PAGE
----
P: You're going home, not to work?
M: It's spring break! I'm a teacher at DPMS.
P: Must be nice.
D: My sister went there! Did you have J.I.?
M: I did for a while, then she transferred to Mr F.
She's a junior now, right?
P: You must have a great memory to remember each student. How many kids in a class?
M: About 34.
P: YOU TEACH 150 KIDS A DAY?
M: It used to be worse--around 180.
P: How do you know what they don't know?
M: I grade their papers, but you're right, it's hard.
P: You can't grade all their papers--you have TAs for that.
M: I wish. I grade it all. There are no TAs for that. Look, here are some papers right here. (shows bag full of work to be graded) That's what I'm doing when I get dropped off. Look, some studies say class size doesn't much affect student learning, but no one ever studies how it affects the teachers.
P (sympathetic): How could it not? My kid's elementary class has eleven students.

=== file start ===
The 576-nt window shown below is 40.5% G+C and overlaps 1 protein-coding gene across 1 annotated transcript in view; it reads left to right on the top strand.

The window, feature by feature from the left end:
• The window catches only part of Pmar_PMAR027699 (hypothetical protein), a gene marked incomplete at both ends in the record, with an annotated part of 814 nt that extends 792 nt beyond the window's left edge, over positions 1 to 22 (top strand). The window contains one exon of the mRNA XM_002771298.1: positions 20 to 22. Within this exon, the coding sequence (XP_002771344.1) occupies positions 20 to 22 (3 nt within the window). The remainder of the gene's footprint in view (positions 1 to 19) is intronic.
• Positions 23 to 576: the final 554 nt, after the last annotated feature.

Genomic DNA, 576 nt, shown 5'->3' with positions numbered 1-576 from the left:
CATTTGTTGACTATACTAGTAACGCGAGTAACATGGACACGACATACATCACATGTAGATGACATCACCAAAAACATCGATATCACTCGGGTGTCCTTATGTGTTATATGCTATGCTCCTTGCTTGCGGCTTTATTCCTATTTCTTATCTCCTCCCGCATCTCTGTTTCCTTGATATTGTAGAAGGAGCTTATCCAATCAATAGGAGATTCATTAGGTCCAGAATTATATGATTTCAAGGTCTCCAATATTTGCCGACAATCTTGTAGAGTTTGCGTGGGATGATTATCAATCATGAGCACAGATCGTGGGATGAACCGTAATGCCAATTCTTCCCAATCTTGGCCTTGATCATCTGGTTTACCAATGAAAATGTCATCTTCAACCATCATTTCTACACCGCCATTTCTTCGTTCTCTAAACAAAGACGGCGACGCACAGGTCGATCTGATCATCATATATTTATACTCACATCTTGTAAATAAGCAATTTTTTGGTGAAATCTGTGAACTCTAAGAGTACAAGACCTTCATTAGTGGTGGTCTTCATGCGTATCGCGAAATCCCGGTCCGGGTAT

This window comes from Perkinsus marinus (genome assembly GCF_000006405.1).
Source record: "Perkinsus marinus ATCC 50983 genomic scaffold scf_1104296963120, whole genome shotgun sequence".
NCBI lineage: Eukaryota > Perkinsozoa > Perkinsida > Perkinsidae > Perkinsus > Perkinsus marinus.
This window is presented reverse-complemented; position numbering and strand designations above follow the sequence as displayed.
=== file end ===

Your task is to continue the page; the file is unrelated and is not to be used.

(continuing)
M: Must be nice.
P: What do you teach?
P: Excuse me for asking this, but can't they just ask their smart phones for what they need to know? For when stuff happened?
This is where normally I would bridle and get out the soapbox and quote George Santayana and preach for twenty minutes and totally school him. But you know what? My head didn't explode and I didn't melt his face off. I tell myself I must be nice: he simply demonstrates once again that the study of the past is both undervalued and misunderstood. Unless it is taught poorly (and this is why there were no explosions or melting, because it so often is poorly taught), it is about WHY stuff happens, HOW it happens--much more than just WHAT happened.
Although it would be nice if people knew WHAT happened, too.